Chemical Profile: Europe paraxylene

28 June 2013 09:56  [Source: ICB]

Paraxylene (PX) is the largest volume isomer of the mixed xylenes. Its primary demand comes from the polyester chain via one of its intermediates: purified terephthalic acid (PTA) or dimethyl terephthalate (DMT), with about 60% from textiles and about 30% from polyethylene terephthalate (PET) packaging resin.

A small amount of PX is used as a solvent and to produce di-paraxylene and herbicides.

European demand has been quiet throughout 2013 because of poor downstream market conditions, but this has been counteracted by balanced availability outside of contractual volumes, as domestic producers optimise run rates. Producers in Europe have been very cautious with run rates this year to avoid oversupply.

Several producers in the market have also actively sought to ship material from Europe to both the US Gulf region and South America this year to help keep domestic availability balanced amid slow derivative offtake.

Several recent turnarounds in the PTA market have kept PX availability from tightening too much in Europe, which has also led the monthly contract price to come down significantly.

Globally there has been some expectation that PX will tighten following the start-up of numerous PTA plants in China. Asia's PTA capacity is expected to reach 69m tonnes/year in 2015, a 60% increase from 2011.

2013 opened with some inventory restocking, which renewed optimism among European PX players, but this was short-lived. Key end-use sectors have generally been slow to recover this year, which has limited PX offtake.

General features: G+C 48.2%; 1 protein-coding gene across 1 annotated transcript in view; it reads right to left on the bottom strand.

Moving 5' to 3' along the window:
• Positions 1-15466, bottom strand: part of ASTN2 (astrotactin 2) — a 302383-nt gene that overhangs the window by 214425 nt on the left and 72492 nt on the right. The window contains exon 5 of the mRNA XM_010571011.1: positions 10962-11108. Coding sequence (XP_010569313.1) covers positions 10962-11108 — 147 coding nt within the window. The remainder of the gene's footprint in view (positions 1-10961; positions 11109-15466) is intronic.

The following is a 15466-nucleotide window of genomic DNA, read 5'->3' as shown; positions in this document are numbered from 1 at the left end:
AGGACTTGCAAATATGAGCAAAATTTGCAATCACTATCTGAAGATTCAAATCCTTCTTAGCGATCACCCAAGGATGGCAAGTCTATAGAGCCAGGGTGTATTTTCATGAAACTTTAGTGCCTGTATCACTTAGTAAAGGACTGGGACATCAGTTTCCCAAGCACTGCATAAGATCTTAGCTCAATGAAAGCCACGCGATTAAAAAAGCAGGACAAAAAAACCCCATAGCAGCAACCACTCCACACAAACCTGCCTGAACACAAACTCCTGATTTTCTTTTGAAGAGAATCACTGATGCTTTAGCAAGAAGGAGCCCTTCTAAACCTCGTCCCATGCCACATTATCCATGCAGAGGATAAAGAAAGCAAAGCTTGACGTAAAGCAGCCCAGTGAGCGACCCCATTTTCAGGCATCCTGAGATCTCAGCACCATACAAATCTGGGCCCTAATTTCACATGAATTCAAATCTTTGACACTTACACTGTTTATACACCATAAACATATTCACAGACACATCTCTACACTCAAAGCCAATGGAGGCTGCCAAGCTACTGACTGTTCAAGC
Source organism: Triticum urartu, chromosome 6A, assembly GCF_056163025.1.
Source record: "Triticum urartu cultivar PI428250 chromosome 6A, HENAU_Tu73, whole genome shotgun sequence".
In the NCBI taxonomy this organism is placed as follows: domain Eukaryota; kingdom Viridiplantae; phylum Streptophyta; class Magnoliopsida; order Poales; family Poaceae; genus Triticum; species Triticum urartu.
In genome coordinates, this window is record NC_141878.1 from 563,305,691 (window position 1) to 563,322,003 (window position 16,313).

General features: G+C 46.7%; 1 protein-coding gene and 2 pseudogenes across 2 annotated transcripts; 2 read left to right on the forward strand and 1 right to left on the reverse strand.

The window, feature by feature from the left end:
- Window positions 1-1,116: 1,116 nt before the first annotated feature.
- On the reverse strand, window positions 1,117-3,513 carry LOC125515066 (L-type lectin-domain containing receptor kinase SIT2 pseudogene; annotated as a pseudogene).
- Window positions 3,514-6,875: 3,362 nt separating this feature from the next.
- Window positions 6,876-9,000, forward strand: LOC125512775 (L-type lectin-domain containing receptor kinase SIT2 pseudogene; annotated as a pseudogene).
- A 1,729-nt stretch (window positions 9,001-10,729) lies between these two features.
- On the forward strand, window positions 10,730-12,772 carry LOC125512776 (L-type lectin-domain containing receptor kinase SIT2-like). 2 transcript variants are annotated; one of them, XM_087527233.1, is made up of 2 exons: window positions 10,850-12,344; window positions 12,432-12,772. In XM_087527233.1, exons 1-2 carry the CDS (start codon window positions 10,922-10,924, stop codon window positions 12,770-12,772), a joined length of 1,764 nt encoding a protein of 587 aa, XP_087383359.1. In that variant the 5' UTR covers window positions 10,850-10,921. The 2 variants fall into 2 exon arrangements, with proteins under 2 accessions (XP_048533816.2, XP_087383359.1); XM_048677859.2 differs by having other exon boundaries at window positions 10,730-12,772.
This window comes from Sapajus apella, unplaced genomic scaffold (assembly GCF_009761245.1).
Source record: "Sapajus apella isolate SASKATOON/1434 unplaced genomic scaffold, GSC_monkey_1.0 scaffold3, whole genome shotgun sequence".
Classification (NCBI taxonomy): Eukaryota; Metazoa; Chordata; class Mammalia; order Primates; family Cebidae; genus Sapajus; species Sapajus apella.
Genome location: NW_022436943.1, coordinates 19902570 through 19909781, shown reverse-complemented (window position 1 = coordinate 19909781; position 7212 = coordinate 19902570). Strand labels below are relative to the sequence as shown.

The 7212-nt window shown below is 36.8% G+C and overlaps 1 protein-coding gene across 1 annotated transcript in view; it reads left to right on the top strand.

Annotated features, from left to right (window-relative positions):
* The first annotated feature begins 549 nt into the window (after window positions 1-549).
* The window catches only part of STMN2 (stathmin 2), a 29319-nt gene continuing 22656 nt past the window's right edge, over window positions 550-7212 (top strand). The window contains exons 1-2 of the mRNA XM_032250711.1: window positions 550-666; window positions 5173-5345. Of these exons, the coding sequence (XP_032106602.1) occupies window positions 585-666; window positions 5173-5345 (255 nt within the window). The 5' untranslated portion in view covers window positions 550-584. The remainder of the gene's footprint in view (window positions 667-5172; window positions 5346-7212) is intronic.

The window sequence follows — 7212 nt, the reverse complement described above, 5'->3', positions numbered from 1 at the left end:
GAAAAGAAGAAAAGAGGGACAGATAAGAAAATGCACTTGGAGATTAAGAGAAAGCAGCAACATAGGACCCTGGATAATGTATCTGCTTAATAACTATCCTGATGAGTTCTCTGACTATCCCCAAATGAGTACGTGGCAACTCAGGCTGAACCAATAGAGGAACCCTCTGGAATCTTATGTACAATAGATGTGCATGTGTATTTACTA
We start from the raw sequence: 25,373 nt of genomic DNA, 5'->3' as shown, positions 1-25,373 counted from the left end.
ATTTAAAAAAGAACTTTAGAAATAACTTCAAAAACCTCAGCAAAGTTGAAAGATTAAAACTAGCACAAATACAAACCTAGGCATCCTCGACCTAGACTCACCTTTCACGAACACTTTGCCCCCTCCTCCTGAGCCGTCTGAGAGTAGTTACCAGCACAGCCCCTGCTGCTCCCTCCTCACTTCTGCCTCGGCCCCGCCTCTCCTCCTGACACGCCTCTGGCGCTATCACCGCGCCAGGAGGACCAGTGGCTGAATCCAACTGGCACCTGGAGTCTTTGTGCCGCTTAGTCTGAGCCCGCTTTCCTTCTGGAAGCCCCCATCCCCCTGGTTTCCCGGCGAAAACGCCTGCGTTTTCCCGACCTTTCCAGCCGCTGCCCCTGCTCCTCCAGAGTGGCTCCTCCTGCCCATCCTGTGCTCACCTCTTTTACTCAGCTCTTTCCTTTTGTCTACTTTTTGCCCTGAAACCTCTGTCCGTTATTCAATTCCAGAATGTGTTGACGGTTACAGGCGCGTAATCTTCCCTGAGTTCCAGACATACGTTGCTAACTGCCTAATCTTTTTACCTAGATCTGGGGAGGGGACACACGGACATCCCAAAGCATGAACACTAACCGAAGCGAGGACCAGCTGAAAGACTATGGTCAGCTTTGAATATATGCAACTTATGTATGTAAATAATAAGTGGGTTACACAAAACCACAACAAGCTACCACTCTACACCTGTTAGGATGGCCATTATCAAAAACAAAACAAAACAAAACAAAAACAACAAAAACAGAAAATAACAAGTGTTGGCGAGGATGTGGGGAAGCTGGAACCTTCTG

The undue influence of the dominant Asian PX sector on European pricing trends has continued this year, despite differing market fundamentals and production economics.

Combined with bullish energy and feedstock costs, rising Asian prices have often carried over into Europe despite slower activity in the derivative markets, further capping any potential demand recovery.

The first quarter of 2013 saw steady increases for the European PX contract in line with Asian price developments, despite no corresponding gains in derivative demand.

Some uncertain direction and spot volatility from Asia, including several months when no clear monthly contract was agreed between the major settlers, created confusion in the European market as 2013 unfolded.

A sharp drop in Asian pricing in March led European numbers to edge downwards. This was followed by a sharp €130/tonne drop in the April settlement, with buyers keen for the contract to reflect domestic market conditions.

Sellers in the spot market have been resistant to lowering offers below contract price levels, arguing that there is no incentive to do so amid limited demand for spot volumes, although the upcoming summer months could see a shift in this regard.

Lower feedstock costs could also see PX spot prices come down while sellers maintain a healthy margin.

Conventional technology is based on the isomerisation of mixed xylenes from refinery reformate streams or from pyrolysis gasoline (pygas). High-purity product can be obtained using crystallisation or selective adsorptive separation.

Toluene disproportionation offers an alternative route, with the latest catalysts able to produce a PX-rich stream, but this route co-produces benzene. Processes have also been developed using a zeolite catalyst for the alkylation of toluene with methanol to produce PX without benzene co-product.

The Cyclar process converts propane and butane to PX and benzene.

With PX almost exclusively consumed by the polyester chain, the fortunes of the market will greatly depend on PTA demand.

In Europe, the downstream PTA market is experiencing some shortage as a result of reduced output on the back of poor margins. Following several months of low demand, the pull for PTA from downstream PET has started to pick up following a lacklustre 2013 so far.

However, the wider macroeconomic unease has tempered any growing bullishness moving into summer, traditionally the strong season for the PET market.

There is some expectation among European traders that PX spot activity could pick up should the bearish trend on oil and energy futures continue, as this would put downward pressure on domestic pricing and help loosen up spot availability for export purposes.

By: Truong Mellor
+44 208 652 3214

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